Case History of Hadley vs. Baxendale: Measuring and Compensating Loss

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  • Topic: Contract, Breach of contract, Courier
  • Pages : 4 (1012 words )
  • Download(s) : 62
  • Published : August 4, 2011
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eMeasuring and Compensating Loss
Note: Hadley v. Baxendale is one of the most famous cases in history. Case:
Hadley v. Baxendale (1854, ENG) [pp. 206-210]
Plaintiff - Hadley
Defendant - Baxendale
The plaintiff, Hadley, operated a mill. The crankshaft of the mill broke, forcing the mill to shut down. Hadley contracted with the defendant, Baxendale, to deliver the crankshaft to engineers for repair by a certain date. Baxendale failed to deliver on the date in question, causing Hadley to lose some business. Hadley sued for the profits he lost due to Baxendale's late delivery, and the jury awarded Hadley damages of £25. Baxendale appealed, contending that he did not know that Hadley would suffer any particular damage by reason of the late delivery. Issue:

Whether a defendant in a breach of contract case could be held liable for damages that the defendant was not aware would be incurred from a breach of the contract.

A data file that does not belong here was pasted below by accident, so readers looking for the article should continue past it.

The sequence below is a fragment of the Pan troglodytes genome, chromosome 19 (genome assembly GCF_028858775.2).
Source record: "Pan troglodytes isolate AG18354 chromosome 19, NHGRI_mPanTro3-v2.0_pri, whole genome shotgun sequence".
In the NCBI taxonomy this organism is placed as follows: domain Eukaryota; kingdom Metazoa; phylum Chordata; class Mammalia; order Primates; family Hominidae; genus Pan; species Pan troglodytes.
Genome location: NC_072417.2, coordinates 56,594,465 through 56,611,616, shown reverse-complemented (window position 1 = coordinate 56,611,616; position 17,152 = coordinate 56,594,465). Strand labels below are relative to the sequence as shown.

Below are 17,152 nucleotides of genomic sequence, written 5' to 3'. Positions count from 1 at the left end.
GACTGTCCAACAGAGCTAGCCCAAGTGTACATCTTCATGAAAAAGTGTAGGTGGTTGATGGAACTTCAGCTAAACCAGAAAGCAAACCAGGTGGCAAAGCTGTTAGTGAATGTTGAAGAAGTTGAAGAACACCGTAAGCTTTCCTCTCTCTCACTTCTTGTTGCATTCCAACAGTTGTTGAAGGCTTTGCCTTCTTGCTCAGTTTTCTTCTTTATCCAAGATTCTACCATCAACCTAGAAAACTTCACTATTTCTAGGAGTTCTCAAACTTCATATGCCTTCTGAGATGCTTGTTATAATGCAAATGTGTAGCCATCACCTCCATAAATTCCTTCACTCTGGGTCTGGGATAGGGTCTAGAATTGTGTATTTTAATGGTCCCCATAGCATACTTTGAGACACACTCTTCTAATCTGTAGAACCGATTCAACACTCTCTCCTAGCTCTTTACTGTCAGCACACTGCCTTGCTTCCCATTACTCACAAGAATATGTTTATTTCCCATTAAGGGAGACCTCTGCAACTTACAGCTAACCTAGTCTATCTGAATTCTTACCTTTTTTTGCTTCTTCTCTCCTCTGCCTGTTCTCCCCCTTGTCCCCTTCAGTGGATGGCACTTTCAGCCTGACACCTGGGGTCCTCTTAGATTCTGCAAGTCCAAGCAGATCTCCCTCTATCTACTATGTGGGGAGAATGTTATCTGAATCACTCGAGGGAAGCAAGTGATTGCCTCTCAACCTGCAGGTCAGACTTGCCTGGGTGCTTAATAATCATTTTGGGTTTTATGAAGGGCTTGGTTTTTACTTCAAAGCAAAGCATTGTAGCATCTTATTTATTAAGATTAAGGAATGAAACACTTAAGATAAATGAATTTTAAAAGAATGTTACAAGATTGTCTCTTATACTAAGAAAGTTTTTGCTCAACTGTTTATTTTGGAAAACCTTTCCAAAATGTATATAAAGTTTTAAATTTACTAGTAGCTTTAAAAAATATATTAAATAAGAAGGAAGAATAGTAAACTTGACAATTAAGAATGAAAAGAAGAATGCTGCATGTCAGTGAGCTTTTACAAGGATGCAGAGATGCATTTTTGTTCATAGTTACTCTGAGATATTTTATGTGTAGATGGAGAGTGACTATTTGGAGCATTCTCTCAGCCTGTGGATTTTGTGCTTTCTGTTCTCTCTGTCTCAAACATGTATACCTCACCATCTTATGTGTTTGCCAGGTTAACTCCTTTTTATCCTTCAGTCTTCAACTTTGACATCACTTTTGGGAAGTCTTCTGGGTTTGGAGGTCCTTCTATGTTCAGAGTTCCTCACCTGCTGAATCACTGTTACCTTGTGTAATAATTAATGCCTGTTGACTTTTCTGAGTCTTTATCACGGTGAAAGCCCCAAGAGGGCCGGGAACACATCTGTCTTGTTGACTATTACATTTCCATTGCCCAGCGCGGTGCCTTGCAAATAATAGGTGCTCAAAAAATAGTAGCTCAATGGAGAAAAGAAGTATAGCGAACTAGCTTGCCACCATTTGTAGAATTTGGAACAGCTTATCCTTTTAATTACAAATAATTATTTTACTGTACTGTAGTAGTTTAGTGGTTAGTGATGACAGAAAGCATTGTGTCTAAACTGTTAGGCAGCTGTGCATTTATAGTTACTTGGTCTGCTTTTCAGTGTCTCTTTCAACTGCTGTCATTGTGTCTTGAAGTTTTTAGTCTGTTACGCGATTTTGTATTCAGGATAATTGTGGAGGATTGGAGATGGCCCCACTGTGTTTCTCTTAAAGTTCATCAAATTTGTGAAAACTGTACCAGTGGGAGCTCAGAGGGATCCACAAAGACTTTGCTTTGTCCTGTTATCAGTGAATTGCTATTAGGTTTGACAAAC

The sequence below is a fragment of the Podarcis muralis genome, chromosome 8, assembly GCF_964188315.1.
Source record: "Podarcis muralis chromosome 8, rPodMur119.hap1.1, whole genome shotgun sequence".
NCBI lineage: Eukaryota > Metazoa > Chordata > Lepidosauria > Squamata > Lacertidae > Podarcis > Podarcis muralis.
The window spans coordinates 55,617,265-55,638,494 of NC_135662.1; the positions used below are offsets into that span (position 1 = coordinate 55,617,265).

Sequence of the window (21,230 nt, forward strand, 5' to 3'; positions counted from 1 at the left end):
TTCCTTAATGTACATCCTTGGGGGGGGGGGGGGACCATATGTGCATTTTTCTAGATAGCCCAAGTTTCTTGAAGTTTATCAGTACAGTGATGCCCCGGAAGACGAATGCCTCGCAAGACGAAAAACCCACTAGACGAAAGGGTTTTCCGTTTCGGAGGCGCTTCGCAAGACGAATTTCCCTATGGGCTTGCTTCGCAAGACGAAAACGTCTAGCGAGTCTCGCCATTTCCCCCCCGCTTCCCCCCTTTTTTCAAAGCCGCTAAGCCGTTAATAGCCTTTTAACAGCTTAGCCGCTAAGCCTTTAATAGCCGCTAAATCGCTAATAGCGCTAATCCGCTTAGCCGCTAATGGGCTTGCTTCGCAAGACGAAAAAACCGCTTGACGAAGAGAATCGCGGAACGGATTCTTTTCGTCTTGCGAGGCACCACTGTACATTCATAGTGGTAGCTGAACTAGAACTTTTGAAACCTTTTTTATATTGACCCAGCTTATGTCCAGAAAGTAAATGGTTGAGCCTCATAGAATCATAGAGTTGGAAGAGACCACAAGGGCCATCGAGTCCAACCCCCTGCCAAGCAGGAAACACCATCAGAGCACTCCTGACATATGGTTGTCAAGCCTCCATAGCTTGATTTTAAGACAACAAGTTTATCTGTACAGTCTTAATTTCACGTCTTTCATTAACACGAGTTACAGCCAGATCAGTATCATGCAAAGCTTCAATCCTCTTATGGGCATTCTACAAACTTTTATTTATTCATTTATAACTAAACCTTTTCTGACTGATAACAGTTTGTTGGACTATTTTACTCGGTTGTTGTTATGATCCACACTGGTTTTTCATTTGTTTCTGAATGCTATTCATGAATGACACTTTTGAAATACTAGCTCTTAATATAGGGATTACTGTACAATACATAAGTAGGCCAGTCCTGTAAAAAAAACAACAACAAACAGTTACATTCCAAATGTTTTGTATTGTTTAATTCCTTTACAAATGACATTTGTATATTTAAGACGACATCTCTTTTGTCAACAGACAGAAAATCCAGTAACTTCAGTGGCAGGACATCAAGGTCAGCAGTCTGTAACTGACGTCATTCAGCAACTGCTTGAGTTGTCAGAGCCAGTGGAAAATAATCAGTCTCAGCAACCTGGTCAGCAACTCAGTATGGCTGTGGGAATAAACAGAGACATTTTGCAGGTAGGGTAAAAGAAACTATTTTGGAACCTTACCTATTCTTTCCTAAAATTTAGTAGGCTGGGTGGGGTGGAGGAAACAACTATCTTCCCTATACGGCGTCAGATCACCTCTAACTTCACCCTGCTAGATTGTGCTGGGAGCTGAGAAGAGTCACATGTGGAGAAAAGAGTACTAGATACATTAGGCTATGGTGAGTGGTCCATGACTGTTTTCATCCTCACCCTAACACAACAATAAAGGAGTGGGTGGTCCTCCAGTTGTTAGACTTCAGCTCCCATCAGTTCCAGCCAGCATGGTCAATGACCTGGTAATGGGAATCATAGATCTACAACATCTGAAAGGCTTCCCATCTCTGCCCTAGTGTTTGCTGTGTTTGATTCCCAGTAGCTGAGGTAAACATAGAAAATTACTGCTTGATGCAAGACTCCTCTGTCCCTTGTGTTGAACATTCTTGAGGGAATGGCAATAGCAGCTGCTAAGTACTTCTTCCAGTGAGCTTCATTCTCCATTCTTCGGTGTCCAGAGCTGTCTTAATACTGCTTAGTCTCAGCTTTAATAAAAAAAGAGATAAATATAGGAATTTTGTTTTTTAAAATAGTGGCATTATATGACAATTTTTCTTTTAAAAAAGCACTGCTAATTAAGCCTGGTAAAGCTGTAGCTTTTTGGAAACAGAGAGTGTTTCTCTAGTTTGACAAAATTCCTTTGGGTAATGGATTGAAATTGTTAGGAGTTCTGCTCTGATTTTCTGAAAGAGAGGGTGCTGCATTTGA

Reasoning: The court said no to allowing Hadley to recover lost profits in this case, holding that Baxendale could only be held liable for losses that were generally foreseeable, or if Hadley had mentioned his special circumstances in advance. The mere fact that a party is sending something to be repaired does not indicate that they would lose profits if it was not delivered on time. The court suggested various other circumstances under which Hadley could have entered into this contract which would not have presented such dire circumstances, and noted that where special circumstances do exist, provisions can be made in the contract voluntarily entered into by the parties to impose extra damages for a breach. In this case, however, the court stated: "the loss of profits here cannot reasonably be considered such a consequence of the breach of contract as could have been fairly and reasonably contemplated by both the parties when they made this contract."

The rule of the case stands for placing the risk of loss on the party...
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